It was our first vacation as a family, Julia, who would celebrate her ninth birthday in Tuscany, was an adventurous and uncomplaining traveler—open to trying anything new—especially gelato, but even the cathedrals and museums at which most kids balk. Michael, also on his first trip to Europe, had an obsessive drive to see everything, and set a manic sightseeing pace. We sped around Venice for three days, riding gondolas and water taxis, taking in Renaissance sculptures and the Biennale exhibit of contemporary art, viewing the city itself as a work of art slowly being submerged in water—like Michaels' beloved and vulnerable hometown of New Orleans. At first I was energized by Michael's and Julia's high velocity tourist style. But each day I found it harder to keep up with them.
Driving into Tuscany, Michael at the wheel, he took a wrong turn and we ended up in downtown Florence, stuck in traffic outside the city hospital. My hand on my hard belly, I had a fleeting fantasy of checking into the hospital. I would point to my Berlitz phrasebook at the Italian for "What's wrong with me, Doctor?" He would smile condescendingly, borrow my book, and point to the phrase "Welcome to menopause!" which he would announce loudly in two languages, to the amusement of his colleagues. The Florentine traffic jam ended, Michael found the narrow, unpaved road we were looking for, and we drove up the mountain to our rented Tuscan cottage.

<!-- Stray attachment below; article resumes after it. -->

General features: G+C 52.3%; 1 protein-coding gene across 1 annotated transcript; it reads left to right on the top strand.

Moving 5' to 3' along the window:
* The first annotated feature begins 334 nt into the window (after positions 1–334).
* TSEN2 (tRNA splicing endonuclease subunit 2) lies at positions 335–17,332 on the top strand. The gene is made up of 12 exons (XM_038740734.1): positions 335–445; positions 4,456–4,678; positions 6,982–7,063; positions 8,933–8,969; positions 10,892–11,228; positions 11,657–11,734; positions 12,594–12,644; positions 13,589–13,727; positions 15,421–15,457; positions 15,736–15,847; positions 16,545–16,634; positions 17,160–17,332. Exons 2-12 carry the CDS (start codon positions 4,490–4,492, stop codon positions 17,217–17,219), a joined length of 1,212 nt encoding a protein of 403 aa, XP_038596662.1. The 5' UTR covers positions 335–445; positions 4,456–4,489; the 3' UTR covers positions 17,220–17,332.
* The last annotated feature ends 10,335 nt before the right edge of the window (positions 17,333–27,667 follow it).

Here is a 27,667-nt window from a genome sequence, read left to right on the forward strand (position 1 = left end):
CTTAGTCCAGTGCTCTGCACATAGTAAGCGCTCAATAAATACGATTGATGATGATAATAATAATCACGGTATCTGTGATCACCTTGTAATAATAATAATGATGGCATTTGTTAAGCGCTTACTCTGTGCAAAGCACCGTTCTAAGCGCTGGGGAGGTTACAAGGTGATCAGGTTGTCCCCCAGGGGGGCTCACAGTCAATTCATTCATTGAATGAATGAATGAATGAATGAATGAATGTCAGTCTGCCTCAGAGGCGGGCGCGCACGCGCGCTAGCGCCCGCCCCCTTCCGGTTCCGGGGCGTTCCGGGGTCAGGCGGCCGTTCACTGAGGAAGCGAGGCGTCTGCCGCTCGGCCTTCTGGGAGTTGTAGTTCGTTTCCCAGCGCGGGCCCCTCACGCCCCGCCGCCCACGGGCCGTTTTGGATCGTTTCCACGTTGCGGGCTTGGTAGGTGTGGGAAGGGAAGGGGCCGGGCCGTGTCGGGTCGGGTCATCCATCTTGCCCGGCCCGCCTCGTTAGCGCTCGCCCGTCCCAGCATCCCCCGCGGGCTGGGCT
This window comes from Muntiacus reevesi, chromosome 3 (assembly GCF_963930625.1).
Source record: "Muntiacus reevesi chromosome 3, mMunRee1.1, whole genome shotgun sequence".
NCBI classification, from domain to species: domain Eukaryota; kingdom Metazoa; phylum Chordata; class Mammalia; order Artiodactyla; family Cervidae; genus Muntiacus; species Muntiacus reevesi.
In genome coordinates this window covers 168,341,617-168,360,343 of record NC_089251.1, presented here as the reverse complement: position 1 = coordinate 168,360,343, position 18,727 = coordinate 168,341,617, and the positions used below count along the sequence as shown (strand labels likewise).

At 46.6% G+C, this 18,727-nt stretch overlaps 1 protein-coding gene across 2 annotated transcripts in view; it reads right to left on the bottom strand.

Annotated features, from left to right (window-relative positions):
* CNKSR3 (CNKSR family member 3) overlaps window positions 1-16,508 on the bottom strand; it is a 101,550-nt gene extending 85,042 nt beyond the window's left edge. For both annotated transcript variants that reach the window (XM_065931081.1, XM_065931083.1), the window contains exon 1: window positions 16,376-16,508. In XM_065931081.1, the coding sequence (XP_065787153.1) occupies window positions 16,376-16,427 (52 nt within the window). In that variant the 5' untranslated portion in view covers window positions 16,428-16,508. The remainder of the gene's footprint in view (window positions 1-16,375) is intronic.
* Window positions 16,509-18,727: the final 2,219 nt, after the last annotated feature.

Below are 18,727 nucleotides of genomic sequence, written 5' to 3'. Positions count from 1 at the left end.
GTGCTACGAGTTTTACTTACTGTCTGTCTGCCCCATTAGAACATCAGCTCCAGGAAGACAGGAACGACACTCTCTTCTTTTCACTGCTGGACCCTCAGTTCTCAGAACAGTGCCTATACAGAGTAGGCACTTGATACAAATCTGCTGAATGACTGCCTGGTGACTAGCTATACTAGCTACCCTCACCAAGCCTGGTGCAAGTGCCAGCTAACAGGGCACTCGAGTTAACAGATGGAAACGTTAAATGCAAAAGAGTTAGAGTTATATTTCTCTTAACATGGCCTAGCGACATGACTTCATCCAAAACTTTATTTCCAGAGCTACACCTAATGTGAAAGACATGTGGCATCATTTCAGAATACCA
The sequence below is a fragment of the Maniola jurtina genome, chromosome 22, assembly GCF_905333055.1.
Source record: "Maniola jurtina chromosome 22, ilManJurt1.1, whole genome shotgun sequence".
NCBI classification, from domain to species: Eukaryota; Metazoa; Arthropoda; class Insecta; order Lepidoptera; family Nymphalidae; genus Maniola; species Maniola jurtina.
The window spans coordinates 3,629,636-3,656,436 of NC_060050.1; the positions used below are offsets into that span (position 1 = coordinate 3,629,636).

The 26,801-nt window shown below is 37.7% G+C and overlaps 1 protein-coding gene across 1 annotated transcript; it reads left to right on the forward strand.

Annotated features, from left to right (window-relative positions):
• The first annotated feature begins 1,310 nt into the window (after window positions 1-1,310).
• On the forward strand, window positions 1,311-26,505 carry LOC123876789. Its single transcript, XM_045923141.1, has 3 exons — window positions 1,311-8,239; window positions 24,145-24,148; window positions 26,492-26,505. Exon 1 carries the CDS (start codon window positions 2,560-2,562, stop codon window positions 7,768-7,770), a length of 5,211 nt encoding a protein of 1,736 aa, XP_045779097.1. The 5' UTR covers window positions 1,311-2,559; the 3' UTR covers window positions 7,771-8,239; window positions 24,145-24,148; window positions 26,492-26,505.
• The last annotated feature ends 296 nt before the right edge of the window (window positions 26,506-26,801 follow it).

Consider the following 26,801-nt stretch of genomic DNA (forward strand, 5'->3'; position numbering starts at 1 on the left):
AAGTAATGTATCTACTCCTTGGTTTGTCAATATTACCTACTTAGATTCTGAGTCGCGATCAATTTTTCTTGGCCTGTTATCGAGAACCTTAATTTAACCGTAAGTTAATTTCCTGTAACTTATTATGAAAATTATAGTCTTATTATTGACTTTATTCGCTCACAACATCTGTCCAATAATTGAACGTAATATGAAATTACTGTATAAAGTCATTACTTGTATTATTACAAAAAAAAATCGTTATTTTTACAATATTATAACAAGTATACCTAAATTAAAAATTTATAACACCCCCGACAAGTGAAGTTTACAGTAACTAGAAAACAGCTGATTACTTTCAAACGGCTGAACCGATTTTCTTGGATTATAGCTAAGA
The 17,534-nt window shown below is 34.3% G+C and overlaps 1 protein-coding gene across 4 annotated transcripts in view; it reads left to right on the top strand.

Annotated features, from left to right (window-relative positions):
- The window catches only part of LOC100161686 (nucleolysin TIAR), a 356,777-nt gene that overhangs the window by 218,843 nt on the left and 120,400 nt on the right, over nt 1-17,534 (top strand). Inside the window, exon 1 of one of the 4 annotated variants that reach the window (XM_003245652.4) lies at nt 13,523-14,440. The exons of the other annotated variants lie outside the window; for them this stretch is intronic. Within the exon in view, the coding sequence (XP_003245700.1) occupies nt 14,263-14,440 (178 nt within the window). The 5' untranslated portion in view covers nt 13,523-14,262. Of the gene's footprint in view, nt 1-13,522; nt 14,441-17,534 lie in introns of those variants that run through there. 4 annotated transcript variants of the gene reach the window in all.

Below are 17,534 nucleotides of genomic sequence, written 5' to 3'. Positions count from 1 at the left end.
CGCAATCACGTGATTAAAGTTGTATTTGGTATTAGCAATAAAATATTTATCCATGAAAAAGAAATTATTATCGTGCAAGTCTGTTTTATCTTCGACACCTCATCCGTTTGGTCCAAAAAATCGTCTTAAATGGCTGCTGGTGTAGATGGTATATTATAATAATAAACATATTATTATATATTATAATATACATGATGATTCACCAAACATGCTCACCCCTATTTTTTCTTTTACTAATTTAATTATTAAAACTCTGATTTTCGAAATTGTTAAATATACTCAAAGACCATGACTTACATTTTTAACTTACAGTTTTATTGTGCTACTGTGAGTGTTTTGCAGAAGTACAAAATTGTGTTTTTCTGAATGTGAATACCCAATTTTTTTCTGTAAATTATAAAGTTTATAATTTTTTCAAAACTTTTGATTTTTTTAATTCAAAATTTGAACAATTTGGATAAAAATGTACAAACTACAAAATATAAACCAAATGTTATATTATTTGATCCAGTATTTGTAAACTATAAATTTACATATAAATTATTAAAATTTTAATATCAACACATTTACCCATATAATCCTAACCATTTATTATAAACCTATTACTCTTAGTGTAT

Signora Francesca Gimaldi, our eighty-five-year-old landlady, whose leathered face was crosshatched with wrinkles, greeted us in Italian. She took a grandmotherly shine to Julia and promptly flagged down the rickety local bus, returning three hours later with two brown paper bags filled with fresh figs—one for her and one for Julia.
Michael and Julia drove down the mountain to Florence over the next few days, to visit the Uffizi Gallery and to explore the city, but I was too tired to join them, so I stayed at our cottage. Signora Gimaldi and I rested on the gray slate patio together, two old ladies quietly gazing at the parched yellow grass, olive trees, and vineyards, the vines tethered to wooden stakes to support the ripening bunches of small, green grapes. I followed Dr. Kay's orders, and drank lots of local red wine.
Rome was beautiful but too hot to breathe. While Michael and Julia explored ancient ruins, cathedrals, and gardens, I became the American expert on Italian park benches. A Roman policeman shook me awake from a nap at the Villa Borghese Gardens and ordered me to leave.
I was famished, but after a few bites I couldn't eat. My cheeks were sunken, my stomach was bloated. On the last night of our trip, unable to sleep, I ran my hand over my abdomen. The swelling was bigger than at the beginning of our vacation. I put Michael's hand on my belly.
"What do you think it is?" he whispered, half- awake.
"Either I'm pregnant or this is a tumor."
"You'll be okay," he said uncertainly, his hand tracing the hard curve.